It appears Ha’aretz is willing to see Israeli high court justices’ lives be put in jeopardy just to advance the paper’s political ends. So much for tolerance and liberalism.

David Israel

Continental Chutzpah: EU Building on Israeli Land, Warning Against Demolitions

Wednesday, June 1st, 2016

The European Union over the past few years has been erecting illegal structures in Area C, which according to the Oslo agreement is under Israeli control. After several rightwing NGOs have complained, the IDF set out to demolish some of those structures. By rights, they should have taken all of them down, what with their being built without a permit. Israeli media publicized the demolition of those structures, some of which actually flew the EU flag — like those mythical cat burglars who leave their personal business card in the open safe. But last week the EU chutzpah has reached unprecedented highs when Lars Faaborg-Andersen, the Danish diplomat who since 2013 has been the ambassador of the European Union to Jerusalem, met with Coordinator of Government Activities in the Territories Gen. Yoav Mordechai, to warn him that if Israel keeps demolishing those “Palestinian homes” it would damage relations with Brussels.

According to a senior Israeli official who spoke to Ha’aretz, the meeting was tense and loaded. The ambassador accused Israel of hurting the “weakest Palestinian populations.” What the senior official did not share was that those structures are a means by which the EU has been challenging Israel’s claim to sovereignty in Area C (the PA is currently in charge in Areas A and B). It has to do with the diametrically opposed views of Israel and the EU of what constitutes the “two-state solution.”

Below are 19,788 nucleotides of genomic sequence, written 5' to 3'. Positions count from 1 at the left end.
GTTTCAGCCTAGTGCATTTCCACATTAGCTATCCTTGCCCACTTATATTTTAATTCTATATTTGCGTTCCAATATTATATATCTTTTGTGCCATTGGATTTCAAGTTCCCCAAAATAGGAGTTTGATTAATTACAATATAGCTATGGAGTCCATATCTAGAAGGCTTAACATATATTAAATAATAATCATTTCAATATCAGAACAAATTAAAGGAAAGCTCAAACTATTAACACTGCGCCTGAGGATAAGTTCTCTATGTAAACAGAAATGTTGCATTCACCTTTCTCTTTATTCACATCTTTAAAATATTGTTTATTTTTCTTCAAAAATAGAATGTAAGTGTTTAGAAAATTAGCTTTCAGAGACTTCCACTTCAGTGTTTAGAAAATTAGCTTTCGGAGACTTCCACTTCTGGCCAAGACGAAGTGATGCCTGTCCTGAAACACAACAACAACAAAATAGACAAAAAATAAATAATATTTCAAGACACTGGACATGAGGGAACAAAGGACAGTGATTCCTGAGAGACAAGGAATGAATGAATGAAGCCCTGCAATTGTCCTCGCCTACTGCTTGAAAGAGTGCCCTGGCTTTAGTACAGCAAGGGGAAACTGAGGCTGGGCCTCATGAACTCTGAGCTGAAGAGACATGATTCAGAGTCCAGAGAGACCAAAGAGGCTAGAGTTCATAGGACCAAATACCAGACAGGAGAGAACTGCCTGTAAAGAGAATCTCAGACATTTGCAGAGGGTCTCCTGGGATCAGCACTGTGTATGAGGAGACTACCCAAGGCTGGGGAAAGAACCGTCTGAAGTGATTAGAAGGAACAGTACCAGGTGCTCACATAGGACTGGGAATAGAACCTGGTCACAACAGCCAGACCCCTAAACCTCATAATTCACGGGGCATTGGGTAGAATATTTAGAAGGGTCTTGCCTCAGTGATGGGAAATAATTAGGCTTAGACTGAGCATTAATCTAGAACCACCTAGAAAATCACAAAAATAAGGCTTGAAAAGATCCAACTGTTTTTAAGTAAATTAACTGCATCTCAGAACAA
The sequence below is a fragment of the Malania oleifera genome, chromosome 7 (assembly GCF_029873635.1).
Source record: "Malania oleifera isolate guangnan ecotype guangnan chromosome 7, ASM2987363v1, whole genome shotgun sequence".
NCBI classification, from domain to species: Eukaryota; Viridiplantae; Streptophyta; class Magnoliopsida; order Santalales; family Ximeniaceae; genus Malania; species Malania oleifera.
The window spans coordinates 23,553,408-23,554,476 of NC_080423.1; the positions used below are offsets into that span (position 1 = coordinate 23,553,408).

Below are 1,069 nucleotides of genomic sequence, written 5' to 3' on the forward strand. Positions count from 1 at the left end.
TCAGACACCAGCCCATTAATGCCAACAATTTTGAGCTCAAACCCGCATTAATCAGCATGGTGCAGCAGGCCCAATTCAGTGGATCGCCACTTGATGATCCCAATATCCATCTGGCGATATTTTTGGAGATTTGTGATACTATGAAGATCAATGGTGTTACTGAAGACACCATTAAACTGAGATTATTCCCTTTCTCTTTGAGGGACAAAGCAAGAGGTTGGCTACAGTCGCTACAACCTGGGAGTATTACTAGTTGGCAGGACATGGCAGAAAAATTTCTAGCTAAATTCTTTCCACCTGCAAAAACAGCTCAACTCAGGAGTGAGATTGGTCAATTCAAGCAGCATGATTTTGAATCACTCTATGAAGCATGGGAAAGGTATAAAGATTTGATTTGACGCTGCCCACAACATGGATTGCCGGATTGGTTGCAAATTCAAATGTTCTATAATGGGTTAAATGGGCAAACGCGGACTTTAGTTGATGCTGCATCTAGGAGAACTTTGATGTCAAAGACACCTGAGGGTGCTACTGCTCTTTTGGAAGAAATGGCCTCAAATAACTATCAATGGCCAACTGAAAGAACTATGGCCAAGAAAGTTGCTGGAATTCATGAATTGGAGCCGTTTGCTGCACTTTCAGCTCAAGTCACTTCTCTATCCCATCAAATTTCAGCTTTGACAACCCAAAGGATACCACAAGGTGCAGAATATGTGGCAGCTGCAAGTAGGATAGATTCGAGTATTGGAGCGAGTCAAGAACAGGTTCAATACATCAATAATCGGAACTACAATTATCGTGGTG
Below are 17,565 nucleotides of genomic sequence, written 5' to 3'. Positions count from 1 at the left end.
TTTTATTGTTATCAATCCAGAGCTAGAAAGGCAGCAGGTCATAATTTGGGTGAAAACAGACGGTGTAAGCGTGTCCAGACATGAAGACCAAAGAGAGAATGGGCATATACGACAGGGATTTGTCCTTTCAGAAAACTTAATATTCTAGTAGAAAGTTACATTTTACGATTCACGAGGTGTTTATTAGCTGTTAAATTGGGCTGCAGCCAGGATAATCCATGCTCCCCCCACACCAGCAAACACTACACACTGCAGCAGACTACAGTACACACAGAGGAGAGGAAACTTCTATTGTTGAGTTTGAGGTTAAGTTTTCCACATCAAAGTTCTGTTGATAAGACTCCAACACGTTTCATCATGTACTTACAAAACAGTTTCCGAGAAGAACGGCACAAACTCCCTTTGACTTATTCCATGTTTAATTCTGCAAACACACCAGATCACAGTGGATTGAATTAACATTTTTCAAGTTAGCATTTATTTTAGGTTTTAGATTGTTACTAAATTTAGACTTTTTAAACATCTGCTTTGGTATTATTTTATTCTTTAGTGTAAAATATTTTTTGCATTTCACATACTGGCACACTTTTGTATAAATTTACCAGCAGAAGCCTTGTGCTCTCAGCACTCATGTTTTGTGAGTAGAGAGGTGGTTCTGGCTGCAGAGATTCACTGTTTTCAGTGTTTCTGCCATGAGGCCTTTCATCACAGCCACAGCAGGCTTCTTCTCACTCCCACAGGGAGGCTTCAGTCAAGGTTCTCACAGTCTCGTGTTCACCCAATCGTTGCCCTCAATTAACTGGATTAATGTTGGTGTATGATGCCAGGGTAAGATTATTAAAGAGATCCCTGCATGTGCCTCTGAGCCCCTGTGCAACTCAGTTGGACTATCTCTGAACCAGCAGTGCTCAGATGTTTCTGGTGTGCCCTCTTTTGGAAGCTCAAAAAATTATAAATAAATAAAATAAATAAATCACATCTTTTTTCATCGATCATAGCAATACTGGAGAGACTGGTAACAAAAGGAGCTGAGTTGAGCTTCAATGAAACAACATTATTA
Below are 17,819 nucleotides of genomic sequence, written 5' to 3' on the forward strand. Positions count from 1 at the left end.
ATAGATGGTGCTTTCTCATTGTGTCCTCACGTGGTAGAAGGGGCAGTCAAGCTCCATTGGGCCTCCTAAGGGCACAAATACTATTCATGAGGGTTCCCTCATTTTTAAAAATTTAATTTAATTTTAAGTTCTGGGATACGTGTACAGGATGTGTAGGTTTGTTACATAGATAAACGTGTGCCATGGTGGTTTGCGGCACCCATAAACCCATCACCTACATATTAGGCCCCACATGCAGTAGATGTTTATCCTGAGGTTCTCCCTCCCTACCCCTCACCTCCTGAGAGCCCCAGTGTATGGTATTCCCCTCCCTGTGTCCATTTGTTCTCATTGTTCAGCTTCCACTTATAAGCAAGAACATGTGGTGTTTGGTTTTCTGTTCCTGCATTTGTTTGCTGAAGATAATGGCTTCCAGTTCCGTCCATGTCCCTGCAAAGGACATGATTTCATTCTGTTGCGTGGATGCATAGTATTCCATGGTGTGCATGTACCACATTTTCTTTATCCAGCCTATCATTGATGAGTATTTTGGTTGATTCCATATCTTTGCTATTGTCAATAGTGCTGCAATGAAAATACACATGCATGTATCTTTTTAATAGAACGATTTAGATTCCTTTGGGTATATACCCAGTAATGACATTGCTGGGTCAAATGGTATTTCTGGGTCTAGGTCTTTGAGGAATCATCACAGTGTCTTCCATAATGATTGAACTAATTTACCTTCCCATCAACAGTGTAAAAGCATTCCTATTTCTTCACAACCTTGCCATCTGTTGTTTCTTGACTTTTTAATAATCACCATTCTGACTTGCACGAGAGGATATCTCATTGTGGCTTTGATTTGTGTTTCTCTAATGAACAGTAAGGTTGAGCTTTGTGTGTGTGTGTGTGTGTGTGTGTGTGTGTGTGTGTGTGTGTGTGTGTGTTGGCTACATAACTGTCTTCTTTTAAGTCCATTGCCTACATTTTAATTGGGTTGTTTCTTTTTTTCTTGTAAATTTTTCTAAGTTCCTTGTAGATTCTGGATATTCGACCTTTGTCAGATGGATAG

Essentially, the Israeli politicians who are now in government, as well as more than a few in the opposition, envision a future peace deal that turns Areas A and B into an independent Palestinian entity, either as a state or an autonomy. The same Israeli leaders envision some permanent legal solution for the upwards of 400 thousand Jews living in Judea and Samaria, all of them in Area C, most likely with Israel annexing the large settlement clusters and giving away the rest of the land.

Virtually no one outside Israel supports this idea at the moment. Even Israel’s best friends in the world envision the ousting of the Jews from Area C, possibly while allowing Israel to retain eastern Jerusalem. How would that actually be done—no one cares to say, nor where would Israel gather the tens of billions of dollars required for such a move, never mind whether the settler population would acquiesce or opt instead for resistance that would make the traumatic evacuation of 8,000 Jews from Gaza’s Gush Katif look like a picnic. Meanwhile, while Area C in Israel’s view is eventually going to be annexed as part of a peace deal — to the Europeans Area C is Palestinian land ready to be redeemed.

Which is why the EU has been relentless at challenging Israel’s claim to Area C. And it’s why they’ve come up with the delusional notion that taking down 531 illegal Arab structures in 2015, 75 of which had been built by the EU, was damaging the two-state solution. Because the two-state solution the Europeans envision is without any Jews in Area C.

For the same reason, Ambassador Faaborg-Andersen was complaining that Israel is quick to condemn and demolish those illegal structures, but at the same time refuses to give Arabs permits to build legally in Area C. Because while the Arabs view Area C as soon to be part of free Palestine, Israelis plan to keep most of it, thank you very much.

There’s going to be another meeting with the EU envoy, on June 15, this time at the Israeli foreign ministry. The Europeans are going to demand a freeze on demolishing Arab structures in Area C, while at the same time also demanding a freeze on Jewish construction in the same Area C. And at some point something will have to give.

David Israel

Israel to Open Permanent Office at NATO Headquarters in Brussels

Wednesday, May 4th, 2016

Prime Minister Benjamin Netanyahu has announced Israel will accept an invitation from the North Atlantic Treaty Organization (NATO) to open a permanent office at its Brussels headquarters in Belgium.

The invitation allegedly came after Turkey lifted a veto that blocked the upgrade five years ago. If true, it is another move that signals a warming of the ‘big chill’ between Ankara and Jerusalem since 2010.

“This is something we worked on for many years,” Netanyahu said at the start of the weekly cabinet meeting.